On April 8, 2011, at 1730 central daylight time, a Rockwell International 500-S, N51RF, sustained substantial damage during the landing roll when the right main landing gear collapsed after the airplane veered off the left side of runway 10R (5,000 feet by 100 feet, asphalt) at the Flying Cloud Airport (FCM), Eden Prairie, Minnesota. The commercial pilot and the airline transport co-pilot were not injured. Visual meteorological conditions prevailed at the time of the accident. The airplane departed FCM at 1500 on a 14 Code of Federal Regulations Part 91 instructional flight, and had filed a visual flight rules (VFR) flight plan.

The pilot reported that he flew a stabilized visual approach with the airplane properly configured for landing. The airplane touched down on the centerline but it drifted to the right, and then "immediately went hard left." The pilot and co-pilot attempted to control the airplane and maintain centerline, but the airplane veered off the left side of the runway. The airplane skidded to a complete stop. The right main landing gear collapsed and the right wingtip hit the ground, which resulted in substantial damage to the fuselage and wing.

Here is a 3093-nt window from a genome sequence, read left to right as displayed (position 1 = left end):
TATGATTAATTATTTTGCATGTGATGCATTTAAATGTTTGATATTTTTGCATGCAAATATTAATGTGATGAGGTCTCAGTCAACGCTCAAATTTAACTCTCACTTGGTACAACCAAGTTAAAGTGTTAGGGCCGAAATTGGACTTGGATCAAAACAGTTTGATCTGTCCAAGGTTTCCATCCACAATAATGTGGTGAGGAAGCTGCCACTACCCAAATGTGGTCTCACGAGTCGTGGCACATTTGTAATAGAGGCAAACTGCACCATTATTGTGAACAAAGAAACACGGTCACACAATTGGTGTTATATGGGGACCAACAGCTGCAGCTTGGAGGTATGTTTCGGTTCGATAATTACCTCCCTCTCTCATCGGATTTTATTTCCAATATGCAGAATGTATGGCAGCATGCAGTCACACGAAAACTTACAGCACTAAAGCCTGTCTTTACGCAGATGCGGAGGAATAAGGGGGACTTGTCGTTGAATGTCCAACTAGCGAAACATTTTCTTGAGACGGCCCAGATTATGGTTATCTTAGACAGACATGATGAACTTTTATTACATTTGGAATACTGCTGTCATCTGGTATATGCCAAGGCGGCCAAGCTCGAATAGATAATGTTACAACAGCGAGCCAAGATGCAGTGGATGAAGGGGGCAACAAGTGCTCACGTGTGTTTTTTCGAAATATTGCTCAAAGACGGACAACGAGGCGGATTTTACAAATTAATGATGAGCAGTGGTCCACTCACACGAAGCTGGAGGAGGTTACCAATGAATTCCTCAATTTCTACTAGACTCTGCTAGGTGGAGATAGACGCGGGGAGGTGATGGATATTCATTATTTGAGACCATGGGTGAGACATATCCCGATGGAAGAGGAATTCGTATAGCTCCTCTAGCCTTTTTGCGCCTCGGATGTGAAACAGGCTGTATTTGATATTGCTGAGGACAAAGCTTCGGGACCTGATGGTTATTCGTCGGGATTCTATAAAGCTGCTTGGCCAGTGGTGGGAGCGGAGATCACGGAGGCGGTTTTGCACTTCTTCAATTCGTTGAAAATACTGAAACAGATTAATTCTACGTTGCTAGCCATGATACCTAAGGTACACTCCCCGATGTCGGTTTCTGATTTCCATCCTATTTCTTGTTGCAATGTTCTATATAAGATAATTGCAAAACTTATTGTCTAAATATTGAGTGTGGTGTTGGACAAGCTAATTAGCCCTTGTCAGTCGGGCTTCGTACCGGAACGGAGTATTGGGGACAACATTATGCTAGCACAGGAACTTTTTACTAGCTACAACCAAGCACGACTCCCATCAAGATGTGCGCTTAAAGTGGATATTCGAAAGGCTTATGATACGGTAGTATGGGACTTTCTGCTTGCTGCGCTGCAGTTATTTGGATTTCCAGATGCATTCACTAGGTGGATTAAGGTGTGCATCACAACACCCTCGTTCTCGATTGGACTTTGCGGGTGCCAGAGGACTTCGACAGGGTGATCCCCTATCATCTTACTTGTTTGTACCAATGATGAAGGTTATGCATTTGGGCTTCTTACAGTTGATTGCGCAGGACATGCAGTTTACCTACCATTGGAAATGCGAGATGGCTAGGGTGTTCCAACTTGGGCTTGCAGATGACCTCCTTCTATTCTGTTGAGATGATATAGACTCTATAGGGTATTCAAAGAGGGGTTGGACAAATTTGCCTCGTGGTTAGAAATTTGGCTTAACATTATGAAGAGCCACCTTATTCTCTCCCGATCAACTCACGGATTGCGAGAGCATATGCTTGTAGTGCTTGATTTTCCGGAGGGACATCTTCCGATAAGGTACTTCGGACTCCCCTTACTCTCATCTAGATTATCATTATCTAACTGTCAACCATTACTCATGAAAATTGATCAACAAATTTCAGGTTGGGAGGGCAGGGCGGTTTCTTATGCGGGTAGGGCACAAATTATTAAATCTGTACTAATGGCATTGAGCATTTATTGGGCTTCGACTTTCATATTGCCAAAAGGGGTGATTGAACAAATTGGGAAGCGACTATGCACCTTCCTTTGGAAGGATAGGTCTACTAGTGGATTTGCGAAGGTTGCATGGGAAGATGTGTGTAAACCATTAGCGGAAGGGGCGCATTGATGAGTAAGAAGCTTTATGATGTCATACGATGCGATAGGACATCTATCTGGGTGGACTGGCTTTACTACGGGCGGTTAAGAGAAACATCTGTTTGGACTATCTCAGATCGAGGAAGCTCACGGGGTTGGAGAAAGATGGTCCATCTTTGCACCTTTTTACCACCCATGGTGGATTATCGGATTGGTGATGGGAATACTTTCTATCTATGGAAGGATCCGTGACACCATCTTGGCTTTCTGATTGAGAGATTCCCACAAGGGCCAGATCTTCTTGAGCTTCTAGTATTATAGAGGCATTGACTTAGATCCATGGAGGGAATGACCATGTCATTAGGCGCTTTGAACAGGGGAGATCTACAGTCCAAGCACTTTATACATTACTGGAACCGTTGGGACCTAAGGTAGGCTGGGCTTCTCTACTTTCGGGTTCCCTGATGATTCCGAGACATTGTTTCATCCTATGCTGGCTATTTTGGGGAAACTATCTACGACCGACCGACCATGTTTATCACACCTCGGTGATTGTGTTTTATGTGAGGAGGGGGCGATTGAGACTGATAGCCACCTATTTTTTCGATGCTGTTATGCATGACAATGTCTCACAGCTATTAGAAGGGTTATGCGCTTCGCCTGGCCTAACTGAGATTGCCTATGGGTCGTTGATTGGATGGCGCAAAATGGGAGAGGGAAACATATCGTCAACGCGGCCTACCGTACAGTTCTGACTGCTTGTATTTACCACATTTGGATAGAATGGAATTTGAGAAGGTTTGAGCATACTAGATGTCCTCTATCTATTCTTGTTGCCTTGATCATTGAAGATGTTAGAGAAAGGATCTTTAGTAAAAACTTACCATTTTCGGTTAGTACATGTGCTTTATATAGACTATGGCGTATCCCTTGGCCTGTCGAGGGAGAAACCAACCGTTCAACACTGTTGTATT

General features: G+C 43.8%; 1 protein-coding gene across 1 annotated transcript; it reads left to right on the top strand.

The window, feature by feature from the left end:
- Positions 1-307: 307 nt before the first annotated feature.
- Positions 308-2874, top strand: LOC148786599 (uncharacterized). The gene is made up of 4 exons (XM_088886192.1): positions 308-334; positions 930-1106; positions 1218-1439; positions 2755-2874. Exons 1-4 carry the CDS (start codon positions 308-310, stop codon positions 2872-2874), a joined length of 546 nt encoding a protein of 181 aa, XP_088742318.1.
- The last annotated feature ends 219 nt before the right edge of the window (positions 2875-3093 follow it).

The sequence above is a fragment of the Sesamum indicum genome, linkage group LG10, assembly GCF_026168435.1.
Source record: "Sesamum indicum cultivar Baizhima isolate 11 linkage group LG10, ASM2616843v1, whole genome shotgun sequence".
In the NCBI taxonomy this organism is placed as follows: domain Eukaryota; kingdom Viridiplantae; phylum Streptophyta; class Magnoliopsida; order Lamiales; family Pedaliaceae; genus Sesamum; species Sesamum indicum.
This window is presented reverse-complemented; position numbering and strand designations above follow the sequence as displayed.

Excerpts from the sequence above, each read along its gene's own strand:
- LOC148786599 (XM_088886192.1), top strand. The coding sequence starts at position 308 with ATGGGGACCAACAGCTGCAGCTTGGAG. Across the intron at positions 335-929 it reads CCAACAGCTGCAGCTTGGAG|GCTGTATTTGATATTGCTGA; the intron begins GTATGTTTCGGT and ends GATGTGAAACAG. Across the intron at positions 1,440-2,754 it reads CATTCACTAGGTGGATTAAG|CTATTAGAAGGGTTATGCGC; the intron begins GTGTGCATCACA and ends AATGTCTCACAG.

The postaccident inspection of the airplane revealed no pre-impact anomalies. The pilot reported that there was no mechanical malfunction or failure.

At 1653, the surface weather observation at FCM was: wind 170 degrees at 24 knots, visibility 10 miles, overcast 5,500 feet, temperature 16 degrees Celsius (C), dew point 6 degrees C, altimeter 29.90 inches of mercury.

The airplane was registered to and operated by the Department of Commerce, National Oceanic and Atmospheric Administration (NOAA) as a public aircraft. Because they are operated as public aircraft, they are not subject to many of the Federal Aviation Regulations. Exceptions being use of airspace, air traffic control, and aircraft registration regulations. However, it is NOAA policy that aircraft shall be operated and maintained in accordance with all pertinent regulations issued by the Federal Aviation Administration (FAA), the Department of Defense (DOD), and the NOAA Aircraft Operations Center (AOC), unless a deviation is approved by the Commanding Officer, AOC.

Use your browsers 'back' function to return to synopsis
Return to Query Page